The success of modern battery-powered products depends as much on useful operating time between charges as on functionality. FinFET process technologies overtook earlier planar CMOS in part because they significantly reduce leakage power. But they exacerbate dynamic power consumption thanks to increased pin capacitances. SoC designers must invest considerable effort in sophisticated strategies to reduce dynamic power across expected use-cases. The complexity of these strategies makes early power analysis in such advanced SoCs essential.
Two challenges in power estimation
Power estimation in a gate-level model, the traditional method of choice, is quite accurate but far too late in the design cycle to guide meaningful optimization. Designers need estimation during RTL design. This level of estimation is less accurate than gate-level but allows for much faster iteration on power improvements earlier in the development cycle.
A second challenge is to accurately model use-cases. Dynamic power management strategies build on turning off pieces of functionality whenever possible, sometimes down to a quite granular level of functionality. How effective this will be in reducing overall power is heavily dependent on how the SoC is exercised by the application. You can only assess meaningful options against realistic use cases such as a video game or a realistic object recognition task in a video stream. Simulation-based estimation cannot handle tasks of this complexity. These are only practical in emulation-based modeling.
Must the whole circuit be emulated?
Not at all. It is very practical to run in a hybrid mode, where some parts of the circuit run in C/C++ or Fast models on a host and others run on the emulator, with tightly managed coupling between these two. I see several needs for this approach. First, it can be valuable in early modeling where much of the circuitry may only be available in architectural models.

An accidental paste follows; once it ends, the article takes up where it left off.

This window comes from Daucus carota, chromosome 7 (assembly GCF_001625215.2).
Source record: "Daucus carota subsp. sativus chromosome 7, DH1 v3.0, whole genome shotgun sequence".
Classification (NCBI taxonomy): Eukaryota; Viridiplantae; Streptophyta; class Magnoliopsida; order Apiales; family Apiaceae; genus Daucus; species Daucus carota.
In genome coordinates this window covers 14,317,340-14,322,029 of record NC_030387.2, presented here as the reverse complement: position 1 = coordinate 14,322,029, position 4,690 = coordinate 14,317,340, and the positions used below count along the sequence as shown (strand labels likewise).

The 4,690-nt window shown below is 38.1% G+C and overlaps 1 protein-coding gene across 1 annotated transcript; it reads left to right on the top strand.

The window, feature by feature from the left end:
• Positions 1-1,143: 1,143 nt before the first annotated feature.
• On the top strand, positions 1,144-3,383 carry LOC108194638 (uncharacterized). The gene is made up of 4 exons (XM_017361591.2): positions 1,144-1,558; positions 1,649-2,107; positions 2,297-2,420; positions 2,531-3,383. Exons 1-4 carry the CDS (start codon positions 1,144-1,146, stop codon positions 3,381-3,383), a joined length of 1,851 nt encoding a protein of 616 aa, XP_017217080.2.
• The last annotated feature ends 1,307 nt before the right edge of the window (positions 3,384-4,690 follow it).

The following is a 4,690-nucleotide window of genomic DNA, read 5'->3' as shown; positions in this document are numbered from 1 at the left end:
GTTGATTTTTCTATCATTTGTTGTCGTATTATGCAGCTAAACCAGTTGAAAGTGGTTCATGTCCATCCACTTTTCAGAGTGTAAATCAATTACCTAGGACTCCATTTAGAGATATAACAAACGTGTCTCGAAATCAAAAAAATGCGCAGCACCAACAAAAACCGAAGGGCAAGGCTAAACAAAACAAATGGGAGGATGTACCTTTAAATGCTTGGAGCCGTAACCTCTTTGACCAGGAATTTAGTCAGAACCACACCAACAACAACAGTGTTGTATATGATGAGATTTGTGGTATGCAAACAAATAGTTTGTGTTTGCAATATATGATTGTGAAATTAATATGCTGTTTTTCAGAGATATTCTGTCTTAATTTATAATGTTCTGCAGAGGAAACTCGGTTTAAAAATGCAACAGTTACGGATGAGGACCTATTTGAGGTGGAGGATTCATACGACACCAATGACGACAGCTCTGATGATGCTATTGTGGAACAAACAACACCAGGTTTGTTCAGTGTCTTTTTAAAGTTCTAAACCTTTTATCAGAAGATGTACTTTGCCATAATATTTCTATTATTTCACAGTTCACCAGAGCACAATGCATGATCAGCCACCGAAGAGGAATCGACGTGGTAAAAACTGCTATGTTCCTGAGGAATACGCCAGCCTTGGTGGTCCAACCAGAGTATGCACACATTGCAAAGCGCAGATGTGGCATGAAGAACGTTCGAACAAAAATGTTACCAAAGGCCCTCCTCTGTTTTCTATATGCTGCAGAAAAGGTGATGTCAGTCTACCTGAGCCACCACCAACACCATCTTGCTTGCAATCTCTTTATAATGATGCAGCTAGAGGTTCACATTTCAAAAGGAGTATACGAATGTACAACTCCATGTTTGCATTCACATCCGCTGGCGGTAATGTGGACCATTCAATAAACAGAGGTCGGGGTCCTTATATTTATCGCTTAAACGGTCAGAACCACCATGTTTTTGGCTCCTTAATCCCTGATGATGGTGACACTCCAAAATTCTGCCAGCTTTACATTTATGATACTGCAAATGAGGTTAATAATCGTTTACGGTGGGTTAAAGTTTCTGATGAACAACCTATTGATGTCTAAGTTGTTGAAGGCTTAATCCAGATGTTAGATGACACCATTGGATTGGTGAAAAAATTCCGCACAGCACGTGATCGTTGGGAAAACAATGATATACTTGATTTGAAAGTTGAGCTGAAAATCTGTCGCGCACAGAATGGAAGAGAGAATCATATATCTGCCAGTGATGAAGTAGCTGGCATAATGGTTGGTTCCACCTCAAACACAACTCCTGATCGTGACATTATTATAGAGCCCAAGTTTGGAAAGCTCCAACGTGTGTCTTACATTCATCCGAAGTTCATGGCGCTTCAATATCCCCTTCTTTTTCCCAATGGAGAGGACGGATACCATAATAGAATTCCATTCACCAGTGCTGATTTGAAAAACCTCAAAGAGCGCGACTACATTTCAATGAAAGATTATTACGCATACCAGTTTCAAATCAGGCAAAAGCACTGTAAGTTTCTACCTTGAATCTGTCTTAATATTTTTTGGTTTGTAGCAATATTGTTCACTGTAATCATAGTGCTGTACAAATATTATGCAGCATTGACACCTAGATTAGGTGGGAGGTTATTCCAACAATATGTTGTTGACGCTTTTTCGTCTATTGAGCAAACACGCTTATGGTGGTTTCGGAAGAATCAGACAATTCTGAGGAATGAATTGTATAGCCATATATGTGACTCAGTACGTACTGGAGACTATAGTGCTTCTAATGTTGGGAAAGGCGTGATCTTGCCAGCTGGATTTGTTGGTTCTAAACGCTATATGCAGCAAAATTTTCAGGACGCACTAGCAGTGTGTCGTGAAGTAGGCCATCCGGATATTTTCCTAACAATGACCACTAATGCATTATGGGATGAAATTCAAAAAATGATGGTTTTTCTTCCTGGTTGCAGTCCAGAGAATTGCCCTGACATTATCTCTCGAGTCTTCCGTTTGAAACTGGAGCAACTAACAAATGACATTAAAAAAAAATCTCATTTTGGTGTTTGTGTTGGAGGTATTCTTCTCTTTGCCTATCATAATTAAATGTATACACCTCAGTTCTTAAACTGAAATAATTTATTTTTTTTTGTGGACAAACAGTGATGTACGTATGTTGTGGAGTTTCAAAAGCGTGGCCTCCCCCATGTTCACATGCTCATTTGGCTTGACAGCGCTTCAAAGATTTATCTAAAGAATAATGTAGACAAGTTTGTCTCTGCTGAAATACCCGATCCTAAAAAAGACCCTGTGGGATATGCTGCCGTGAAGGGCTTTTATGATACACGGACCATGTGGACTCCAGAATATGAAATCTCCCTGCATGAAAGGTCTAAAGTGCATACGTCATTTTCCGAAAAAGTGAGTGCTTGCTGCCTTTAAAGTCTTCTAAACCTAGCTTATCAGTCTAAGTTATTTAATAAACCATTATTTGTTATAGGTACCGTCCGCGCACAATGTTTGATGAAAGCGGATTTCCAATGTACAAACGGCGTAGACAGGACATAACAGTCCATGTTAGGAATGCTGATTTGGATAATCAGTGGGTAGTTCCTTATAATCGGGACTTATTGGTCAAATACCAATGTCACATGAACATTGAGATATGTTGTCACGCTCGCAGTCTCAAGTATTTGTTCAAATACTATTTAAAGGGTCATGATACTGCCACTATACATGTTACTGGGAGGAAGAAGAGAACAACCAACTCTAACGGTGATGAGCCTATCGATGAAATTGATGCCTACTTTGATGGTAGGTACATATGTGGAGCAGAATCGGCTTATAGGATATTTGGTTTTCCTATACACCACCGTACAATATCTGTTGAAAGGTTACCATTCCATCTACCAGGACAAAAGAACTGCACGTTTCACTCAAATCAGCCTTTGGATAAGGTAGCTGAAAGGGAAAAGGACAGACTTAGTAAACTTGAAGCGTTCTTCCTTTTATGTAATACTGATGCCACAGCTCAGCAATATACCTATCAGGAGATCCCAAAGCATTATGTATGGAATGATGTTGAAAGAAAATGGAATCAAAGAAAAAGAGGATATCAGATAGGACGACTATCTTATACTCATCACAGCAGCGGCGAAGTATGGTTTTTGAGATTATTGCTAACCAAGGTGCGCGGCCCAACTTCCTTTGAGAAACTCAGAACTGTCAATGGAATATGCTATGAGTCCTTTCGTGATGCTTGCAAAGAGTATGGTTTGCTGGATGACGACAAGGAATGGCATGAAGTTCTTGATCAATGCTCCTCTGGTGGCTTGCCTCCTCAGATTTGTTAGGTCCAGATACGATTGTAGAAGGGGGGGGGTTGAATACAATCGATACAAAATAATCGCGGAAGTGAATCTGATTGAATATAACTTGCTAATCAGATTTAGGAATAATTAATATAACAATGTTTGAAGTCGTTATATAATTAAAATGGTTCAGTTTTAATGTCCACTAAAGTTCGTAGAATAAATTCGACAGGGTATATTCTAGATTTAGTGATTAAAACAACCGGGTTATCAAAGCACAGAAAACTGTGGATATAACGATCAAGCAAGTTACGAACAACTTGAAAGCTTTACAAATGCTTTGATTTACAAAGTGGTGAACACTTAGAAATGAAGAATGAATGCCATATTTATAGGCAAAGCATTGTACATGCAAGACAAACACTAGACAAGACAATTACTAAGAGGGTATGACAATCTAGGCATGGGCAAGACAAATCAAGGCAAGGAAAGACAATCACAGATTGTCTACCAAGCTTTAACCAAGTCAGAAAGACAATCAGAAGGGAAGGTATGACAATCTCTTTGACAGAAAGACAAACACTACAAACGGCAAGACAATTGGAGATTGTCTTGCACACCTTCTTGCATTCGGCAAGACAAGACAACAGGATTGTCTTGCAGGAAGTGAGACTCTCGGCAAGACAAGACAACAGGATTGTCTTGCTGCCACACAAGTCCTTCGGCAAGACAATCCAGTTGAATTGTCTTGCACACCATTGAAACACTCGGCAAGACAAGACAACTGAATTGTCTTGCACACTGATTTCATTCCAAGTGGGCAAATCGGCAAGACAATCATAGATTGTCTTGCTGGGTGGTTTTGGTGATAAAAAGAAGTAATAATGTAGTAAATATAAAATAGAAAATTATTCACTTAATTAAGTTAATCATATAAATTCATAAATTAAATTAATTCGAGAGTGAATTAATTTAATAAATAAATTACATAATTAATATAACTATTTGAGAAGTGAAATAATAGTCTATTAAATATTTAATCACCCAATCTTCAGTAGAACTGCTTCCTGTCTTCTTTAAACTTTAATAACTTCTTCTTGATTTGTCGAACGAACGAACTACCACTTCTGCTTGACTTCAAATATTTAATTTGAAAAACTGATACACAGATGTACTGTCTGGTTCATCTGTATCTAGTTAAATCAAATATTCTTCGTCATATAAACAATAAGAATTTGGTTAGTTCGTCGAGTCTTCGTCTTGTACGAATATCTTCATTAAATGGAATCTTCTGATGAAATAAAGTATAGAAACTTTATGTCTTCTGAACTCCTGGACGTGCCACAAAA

Second, some aspects of bring up, such as Linux boot, may not be very relevant to power estimation. This part can run on the host at near real-time speeds, not needing the detailed visibility required for power estimation. The critical part of the use-case for power estimation is where the game or object recognition starts running. This is where designers are most likely to find power bugs. Places where power spikes above an expected level. Or you expect it to drop but it doesn’t. This aspect of the use case will run on dedicated functionality in the design – GPUs, AI accelerators, and other related hardware. You can model these in the emulator, gaining fine-grained visibility into signal toggles.
Getting more ambitious
A third reason I sometimes see for hybrid modeling is to efficiently model very large designs. If an SoC contains a cluster of cores, maybe you only need to model one in RTL for early analysis purposes. You can handle the others as software models on the host. This can speed finding and fixing many power bugs, leaving your signoff cleanup for full circuit emulation.
This approach becomes very interesting when you consider emerging chiplet-based design. In one way this is simply a scaled-up version of this third reason, although in practice there are added complexities – coherent link interfaces between chiplets and added latency in those interfaces.
Clearly the direction for pre-silicon power estimation in modern SoCs depends on emulation. Learn more about how Siemens EDA sees this domain.
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